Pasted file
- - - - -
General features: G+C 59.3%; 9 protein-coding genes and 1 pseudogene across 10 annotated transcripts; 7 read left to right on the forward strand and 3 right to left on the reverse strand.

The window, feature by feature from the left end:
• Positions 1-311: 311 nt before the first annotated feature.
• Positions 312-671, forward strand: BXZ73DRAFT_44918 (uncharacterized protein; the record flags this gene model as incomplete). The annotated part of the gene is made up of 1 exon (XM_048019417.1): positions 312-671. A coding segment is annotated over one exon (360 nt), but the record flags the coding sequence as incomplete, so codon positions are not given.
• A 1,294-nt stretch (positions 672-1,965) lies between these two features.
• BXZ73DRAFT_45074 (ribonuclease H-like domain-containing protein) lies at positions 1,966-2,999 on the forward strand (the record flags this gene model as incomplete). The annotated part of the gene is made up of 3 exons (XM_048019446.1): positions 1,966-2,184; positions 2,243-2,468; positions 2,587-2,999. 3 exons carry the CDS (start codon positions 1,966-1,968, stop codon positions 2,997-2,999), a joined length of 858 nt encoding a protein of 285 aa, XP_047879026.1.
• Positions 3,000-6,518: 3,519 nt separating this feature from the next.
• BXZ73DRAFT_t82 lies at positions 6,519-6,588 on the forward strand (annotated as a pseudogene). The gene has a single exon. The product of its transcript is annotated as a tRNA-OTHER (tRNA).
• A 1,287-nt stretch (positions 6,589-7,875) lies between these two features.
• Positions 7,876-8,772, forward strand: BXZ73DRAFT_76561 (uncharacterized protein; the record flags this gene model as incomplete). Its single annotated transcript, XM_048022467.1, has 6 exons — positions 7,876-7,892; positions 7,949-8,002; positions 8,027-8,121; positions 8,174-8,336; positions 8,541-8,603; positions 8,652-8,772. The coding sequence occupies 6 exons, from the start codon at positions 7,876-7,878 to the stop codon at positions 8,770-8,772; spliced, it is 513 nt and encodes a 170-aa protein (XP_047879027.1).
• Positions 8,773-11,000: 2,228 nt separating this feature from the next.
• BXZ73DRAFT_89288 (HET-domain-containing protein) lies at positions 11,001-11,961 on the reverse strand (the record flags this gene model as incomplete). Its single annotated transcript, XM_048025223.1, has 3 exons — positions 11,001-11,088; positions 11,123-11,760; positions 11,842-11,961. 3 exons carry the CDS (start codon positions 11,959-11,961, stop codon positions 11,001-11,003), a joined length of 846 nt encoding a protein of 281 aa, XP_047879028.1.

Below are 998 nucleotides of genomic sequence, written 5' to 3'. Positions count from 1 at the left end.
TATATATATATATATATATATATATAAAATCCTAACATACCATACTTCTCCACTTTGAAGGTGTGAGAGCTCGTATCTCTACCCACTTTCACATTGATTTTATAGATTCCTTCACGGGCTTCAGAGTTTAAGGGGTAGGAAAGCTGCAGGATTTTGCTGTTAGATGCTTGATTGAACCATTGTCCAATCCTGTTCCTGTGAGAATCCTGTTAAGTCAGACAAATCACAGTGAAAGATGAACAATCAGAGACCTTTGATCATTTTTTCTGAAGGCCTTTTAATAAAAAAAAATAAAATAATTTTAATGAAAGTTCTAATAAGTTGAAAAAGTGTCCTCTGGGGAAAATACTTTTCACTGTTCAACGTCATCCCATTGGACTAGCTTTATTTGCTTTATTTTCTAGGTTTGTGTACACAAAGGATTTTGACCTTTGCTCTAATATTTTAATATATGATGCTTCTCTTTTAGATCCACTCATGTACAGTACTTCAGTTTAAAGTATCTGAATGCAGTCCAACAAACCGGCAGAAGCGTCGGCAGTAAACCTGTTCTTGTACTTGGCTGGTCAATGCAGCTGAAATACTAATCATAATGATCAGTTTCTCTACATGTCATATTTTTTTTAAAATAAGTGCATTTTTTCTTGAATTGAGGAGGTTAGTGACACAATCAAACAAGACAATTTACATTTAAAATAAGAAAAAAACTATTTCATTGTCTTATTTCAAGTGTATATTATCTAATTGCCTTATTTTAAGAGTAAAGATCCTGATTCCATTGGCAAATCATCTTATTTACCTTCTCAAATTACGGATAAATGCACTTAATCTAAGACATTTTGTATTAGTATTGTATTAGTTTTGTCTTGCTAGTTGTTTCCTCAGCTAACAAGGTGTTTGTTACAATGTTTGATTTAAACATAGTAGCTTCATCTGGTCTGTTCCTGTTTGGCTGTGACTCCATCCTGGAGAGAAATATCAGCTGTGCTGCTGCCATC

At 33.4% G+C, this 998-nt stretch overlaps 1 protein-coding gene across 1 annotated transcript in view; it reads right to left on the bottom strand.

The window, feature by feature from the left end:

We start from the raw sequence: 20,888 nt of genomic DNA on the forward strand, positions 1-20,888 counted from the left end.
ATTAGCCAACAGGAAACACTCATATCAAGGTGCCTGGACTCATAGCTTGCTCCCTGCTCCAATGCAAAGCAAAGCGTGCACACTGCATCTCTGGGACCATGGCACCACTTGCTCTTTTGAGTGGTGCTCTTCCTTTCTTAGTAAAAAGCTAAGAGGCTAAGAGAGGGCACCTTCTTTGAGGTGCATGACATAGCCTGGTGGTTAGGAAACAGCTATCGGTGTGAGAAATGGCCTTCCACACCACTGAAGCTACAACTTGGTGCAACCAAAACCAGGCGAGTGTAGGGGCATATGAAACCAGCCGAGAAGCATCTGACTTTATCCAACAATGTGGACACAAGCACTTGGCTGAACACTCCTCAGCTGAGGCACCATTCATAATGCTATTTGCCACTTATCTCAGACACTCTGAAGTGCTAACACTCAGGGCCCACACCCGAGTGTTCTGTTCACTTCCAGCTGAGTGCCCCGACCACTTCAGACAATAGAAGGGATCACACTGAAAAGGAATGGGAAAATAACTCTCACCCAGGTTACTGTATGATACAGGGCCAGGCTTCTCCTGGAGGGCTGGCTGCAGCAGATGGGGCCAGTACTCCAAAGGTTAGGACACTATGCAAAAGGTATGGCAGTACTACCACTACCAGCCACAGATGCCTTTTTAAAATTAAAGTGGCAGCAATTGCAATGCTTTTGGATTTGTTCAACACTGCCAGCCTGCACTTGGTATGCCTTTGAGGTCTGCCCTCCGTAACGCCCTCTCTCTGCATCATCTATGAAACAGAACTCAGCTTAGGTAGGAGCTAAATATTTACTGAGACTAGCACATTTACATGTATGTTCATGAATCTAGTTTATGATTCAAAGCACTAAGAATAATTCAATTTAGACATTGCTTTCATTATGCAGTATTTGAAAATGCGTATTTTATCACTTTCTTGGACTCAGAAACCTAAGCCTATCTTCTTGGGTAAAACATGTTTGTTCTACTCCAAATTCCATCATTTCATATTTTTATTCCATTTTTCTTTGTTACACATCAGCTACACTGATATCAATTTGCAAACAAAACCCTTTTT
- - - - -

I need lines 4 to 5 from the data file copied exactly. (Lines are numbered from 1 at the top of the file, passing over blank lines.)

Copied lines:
• Positions 312-671, forward strand: BXZ73DRAFT_44918 (uncharacterized protein; the record flags this gene model as incomplete). The annotated part of the gene is made up of 1 exon (XM_048019417.1): positions 312-671. A coding segment is annotated over one exon (360 nt), but the record flags the coding sequence as incomplete, so codon positions are not given.
• A 1,294-nt stretch (positions 672-1,965) lies between these two features.